Audi is again at work on a fuel cell version of one its cars, in this case, its well-regarded A7 sedan.
In 2009, Audi also tested a fuel cell version of another of its models it called the Q5 HFC which utilized two high-pressure hydrogen cylinders to supply the vehicle’s two electric motors.
As a member of the Volkswagen Group, Audi’s A7 work comes despite Volkswagen AG CEO Martin Winterkorn’s denying viability for fuel cells in March, saying, “I do not currently see a situation where we can offer fuel cell vehicles at a reasonable cost that consumers would also be willing to pay.”
The disclosure of the A7 development work was to UK publication, Autocar by Audi’s technical head, Wolfgang Dürheimer, with scant additional details offered.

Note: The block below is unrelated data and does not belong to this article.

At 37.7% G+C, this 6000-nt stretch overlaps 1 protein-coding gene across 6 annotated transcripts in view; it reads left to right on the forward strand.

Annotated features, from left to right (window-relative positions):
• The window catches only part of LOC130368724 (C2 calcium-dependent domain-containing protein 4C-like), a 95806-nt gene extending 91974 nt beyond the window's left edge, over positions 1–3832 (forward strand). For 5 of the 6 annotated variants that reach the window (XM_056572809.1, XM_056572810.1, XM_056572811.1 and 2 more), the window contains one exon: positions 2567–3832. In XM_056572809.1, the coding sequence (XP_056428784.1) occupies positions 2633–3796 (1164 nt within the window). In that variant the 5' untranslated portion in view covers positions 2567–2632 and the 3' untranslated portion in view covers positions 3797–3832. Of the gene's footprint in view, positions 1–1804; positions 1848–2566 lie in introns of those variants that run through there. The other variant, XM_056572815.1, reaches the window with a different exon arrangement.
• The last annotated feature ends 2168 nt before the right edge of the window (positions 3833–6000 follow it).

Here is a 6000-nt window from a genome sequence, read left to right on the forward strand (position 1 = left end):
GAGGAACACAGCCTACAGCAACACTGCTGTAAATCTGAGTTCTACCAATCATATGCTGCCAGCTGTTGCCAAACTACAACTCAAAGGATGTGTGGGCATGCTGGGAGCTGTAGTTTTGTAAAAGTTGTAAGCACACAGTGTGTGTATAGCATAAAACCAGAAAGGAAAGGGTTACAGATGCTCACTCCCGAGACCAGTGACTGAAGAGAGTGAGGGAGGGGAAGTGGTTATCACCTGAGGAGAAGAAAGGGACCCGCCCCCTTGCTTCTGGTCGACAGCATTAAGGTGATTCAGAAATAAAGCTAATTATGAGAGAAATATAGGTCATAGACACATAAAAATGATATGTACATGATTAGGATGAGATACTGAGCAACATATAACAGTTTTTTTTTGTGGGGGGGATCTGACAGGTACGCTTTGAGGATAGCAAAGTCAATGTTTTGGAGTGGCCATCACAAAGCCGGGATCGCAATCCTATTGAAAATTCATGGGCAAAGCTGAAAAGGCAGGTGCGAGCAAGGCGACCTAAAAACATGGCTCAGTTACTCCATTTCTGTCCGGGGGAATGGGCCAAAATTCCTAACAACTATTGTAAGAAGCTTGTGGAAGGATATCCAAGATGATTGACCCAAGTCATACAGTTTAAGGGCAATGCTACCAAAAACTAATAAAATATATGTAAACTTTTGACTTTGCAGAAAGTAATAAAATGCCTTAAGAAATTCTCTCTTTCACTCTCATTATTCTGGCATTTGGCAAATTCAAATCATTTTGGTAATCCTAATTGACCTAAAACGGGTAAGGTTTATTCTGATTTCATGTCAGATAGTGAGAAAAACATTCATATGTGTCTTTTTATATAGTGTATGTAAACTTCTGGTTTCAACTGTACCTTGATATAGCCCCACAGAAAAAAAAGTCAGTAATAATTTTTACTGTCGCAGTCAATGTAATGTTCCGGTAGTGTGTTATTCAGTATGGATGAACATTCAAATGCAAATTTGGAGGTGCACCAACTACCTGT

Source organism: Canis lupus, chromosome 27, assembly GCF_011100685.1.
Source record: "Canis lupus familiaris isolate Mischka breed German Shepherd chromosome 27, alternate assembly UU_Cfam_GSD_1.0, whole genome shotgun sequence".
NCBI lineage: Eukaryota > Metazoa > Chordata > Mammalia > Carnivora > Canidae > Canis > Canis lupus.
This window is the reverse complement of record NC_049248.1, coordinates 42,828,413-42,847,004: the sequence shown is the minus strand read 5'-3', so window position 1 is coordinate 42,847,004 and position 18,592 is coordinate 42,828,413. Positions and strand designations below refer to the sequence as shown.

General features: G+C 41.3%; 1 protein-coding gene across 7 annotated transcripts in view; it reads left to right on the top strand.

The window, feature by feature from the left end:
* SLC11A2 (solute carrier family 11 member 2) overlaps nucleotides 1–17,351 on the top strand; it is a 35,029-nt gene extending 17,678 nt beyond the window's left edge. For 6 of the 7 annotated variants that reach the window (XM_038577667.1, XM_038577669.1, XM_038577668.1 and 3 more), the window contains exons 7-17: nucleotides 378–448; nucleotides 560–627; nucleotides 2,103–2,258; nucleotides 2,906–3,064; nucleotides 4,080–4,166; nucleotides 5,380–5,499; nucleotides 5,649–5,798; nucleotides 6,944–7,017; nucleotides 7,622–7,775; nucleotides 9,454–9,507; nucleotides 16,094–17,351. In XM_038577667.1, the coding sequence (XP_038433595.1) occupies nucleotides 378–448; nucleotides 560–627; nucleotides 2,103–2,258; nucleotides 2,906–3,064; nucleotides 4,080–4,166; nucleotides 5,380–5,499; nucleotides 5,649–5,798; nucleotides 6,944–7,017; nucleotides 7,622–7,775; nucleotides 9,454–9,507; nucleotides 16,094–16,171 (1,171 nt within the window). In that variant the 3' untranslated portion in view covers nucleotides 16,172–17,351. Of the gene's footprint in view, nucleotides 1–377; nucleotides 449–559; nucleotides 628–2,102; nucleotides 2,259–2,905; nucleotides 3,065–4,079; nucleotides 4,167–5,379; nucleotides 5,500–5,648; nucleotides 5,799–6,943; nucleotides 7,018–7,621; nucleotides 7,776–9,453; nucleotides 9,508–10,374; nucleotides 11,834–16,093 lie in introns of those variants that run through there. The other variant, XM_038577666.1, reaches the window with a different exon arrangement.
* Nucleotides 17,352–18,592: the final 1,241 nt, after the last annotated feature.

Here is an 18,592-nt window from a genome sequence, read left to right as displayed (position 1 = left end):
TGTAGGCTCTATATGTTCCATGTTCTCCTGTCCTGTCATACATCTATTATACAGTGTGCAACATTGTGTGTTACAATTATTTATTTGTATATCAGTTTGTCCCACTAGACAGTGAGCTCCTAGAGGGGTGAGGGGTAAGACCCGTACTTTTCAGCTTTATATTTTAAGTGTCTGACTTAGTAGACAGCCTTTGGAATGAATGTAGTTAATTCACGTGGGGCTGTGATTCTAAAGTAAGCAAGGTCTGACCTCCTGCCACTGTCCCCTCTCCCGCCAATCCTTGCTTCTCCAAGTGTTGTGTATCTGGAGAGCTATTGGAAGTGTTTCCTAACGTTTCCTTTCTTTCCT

As many readers here know, fuel cell vehicles are a form of electric car that instead of a battery rely on an electro-chemical reaction between fuel and oxygen which in turn generates electricity and heat.
Byproduct emissions are only water, thus fuel cell vehicles are effectively zero (toxic) emissions vehicles for which legislation around the globe is calling. These types of vehicles are also seen as advantageous give that they can be refueled as quickly as a convention liquid-fuel burning vehicle, but their costs are highly prohibitive, and infrastructure is decidedly lacking.
A raft of of naysayers pointing to a technical obstacles and a proverbial chicken-and-egg problem notwithstanding, automakers are in process of overcoming said hurdles with some like Hyundai, already producing fuel cell vehicles, and projecting long-term prominence for this technology.
A recent study by Navigant Research titled “Fuel Cell Vehicles” forecasts worldwide sales of FCVs will reach the 1,000 mark in 2015 and then begin a period of strong growth, surpassing 2 million vehicles annually by 2030.
It would Audi too, does not plan to be left behind.